UNDP salutes anti-poverty photographers
A photograph of female and male students in Pakistan working together on a circuit board in their engineering class was one of three winning photographs of a global anti-poverty photo contest.
The other two winners, judged by UNDP Goodwill Ambassador and internationally-acclaimed actor Antonio Banderas and four photo journalists, feature a boy on his way to school in India and fishermen in Viet Nam bringing in the day’s catch.
“By showing what people around the world are doing to eradicate extreme poverty in their communities, we see that the Millennium Development Goals are not just abstract targets, but are about making a tangible difference in people’s lives,” said Helen Clark, UNDP Administrator. “It is our hope that through showcasing these real and positive actions, more people will be motivated to contribute to this effort.”
The second annual “Picture This: We Can End Poverty” photo contest was organized earlier this year by the United Nations Development Programme (UNDP) in partnership with Olympus Corporation and The Agence France-Presse (AFP) Foundation and aimed to profile people in both developing and developed countries contributing to the achievement of the Millennium Development Goals (MDGs) in their local communities.
The MDGs are eight internationally-agreed targets, which aim to reduce poverty, hunger, maternal and child deaths, disease, inadequate shelter, gender inequality and environmental degradation by 2015. The contest was designed to motivate people and governments to redouble their efforts in the fight against extreme poverty, in advance of the world leaders’ summit to review MDG progress, to take place 20-22 September in New York.
“It is inspiring to see ordinary people doing something positive to achieve these Goals as they go about their daily lives – children and adults studying in complex environments, local organizations advocating for women’s rights, powerful campaigns to improve people’s health,” said Antonio Banderas. “It is my hope that these actions develop into a wave that will influence the heads of state Summit next week in New York, to give us a meaningful outcome.”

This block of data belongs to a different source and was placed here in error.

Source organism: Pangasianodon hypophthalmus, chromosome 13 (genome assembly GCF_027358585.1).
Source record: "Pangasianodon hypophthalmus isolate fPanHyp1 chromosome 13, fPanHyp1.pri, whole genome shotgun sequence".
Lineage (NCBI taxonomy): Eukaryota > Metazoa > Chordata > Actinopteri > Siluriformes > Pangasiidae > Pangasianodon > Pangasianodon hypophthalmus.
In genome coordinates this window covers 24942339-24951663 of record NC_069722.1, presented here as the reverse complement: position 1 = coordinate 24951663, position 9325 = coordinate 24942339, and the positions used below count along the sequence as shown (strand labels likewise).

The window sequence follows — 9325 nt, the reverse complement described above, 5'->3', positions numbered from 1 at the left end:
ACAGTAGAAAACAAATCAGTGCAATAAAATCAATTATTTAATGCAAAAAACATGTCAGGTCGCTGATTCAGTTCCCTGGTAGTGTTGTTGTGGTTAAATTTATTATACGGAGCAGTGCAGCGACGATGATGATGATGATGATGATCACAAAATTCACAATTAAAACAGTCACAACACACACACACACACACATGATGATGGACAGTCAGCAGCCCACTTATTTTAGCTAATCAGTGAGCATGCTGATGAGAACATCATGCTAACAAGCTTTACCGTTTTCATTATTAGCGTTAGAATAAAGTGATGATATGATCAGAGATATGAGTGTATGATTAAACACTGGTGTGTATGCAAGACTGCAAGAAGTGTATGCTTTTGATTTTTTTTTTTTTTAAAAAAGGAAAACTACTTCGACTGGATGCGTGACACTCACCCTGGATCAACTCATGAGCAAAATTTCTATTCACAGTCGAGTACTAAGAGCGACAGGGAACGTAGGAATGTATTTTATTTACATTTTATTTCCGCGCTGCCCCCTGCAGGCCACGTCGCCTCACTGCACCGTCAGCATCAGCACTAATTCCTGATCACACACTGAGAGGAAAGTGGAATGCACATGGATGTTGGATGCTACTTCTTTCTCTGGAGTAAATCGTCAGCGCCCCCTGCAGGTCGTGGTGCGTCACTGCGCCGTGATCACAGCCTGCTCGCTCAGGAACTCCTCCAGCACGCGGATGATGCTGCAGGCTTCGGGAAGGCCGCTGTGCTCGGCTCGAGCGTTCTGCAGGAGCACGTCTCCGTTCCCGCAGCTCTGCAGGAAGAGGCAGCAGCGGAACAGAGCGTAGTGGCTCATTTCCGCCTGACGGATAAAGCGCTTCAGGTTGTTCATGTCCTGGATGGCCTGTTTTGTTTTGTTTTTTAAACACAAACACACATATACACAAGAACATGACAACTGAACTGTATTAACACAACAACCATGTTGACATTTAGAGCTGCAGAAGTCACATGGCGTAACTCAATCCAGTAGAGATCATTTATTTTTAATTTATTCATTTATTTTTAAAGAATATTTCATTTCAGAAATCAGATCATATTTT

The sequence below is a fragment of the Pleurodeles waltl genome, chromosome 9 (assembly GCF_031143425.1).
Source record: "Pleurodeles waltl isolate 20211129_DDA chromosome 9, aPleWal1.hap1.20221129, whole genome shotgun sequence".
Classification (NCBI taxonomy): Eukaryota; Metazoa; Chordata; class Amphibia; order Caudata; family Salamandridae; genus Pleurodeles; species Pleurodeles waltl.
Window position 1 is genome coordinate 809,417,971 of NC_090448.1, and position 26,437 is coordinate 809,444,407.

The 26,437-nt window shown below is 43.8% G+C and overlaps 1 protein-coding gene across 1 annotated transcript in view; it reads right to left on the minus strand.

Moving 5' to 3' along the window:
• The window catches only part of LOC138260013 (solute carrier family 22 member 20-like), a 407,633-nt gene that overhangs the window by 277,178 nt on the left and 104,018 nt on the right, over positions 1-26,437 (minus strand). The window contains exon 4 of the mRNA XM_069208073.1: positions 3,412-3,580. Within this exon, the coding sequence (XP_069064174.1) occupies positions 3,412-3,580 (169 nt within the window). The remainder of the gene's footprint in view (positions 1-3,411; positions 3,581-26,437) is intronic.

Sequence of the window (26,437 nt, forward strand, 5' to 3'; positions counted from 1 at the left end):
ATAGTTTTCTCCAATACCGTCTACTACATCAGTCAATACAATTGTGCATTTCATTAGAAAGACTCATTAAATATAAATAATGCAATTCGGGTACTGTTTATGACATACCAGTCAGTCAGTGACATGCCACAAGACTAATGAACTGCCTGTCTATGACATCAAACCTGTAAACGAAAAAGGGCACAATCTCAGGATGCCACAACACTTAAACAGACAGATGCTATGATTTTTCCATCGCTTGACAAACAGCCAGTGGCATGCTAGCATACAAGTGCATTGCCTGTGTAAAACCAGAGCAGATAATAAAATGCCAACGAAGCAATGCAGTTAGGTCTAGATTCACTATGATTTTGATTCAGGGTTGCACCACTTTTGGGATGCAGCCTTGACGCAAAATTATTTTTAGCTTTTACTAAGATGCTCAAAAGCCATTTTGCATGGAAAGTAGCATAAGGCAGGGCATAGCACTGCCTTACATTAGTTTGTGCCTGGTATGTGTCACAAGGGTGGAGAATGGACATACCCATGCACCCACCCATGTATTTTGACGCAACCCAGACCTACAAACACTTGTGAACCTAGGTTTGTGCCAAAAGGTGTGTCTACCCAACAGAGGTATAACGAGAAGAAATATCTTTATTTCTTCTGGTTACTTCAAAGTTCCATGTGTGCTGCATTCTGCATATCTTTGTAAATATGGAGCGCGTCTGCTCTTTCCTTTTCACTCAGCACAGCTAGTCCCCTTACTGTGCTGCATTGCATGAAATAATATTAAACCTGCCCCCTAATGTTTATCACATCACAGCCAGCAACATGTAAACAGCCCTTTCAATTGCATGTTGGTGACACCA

Nearly 1400 contestants submitted more than 3,000 photos in both the professional and amateur categories, and three top prizes were awarded in each of these categories. Additionally, the public voted online for a People’s Choice award.
The first prize winners are Prakash Hatvalne, an Indian photojournalist, in the professional category; Tran Vinh Nghia, a videographer from Viet Nam, in the amateur category; and Agha Rizwan Ali from Pakistan in the People’s Choice category. Tomorrow, Miss Clark will present the winners with their awards, which include digital cameras and lenses from Olympus Corporation and a certificate of acknowledgement from UNDP.
The second and third place winners in both categories are from Canada, Hungary, the Netherlands and Slovakia, and will all receive digital cameras from Olympus. All the winning photographs will be displayed on the sponsors’ websites and shown in exhibitions in Japan and the United States and other countries around the world. Other entries were received from Afghanistan, Brazil, China, Egypt, Greece, Iraq, Japan, Kenya, Myanmar, Nigeria, Norway, Peru, the Philippines, Romania, Sudan, the United States, Uruguay, Uzbekistan and several other developed and developing countries.
“The aspiration of the MDGs to halve poverty is a challenging initiative and a commitment that was made by the international community in 2000,” said Tsuyoshi Kikukawa, President of Olympus. “As a company operating globally and a UN Global Compact member, we support the MDGs as they aim to improve people’s lives and protect the environment. We are honoured that this photo contest provides a forum to show the positive work of people around the world.”
Mr. Banderas’ fellow jurors included four professional photojournalists – National Geographic photographer and author, Alexandra Avakian, Olympus Visionary photographer John Isaac, UN Chief of Photo, Mark Garten and AFP New York Bureau Chief, Paola Messana.
“The AFP Foundation is very happy to partner with UNDP and Olympus for the second year running in a photo contest,” said Robert Holloway, Director of the AFP Foundation. “The large number of entrants shows the importance which people around the world attach to achieving the MDGs. The Foundation itself is committed to this goal, believing as we do, that free, independent and responsible media can help people around the world make fully informed decisions about their lives and thus combating poverty and promoting human rights.” UNDP is working with governments and partners on MDG-based national development strategies and policies, including ways to speed up progress on MDG achievement. UNDP also advocates for the MDGs to build awareness and to track MDG progress at the country level.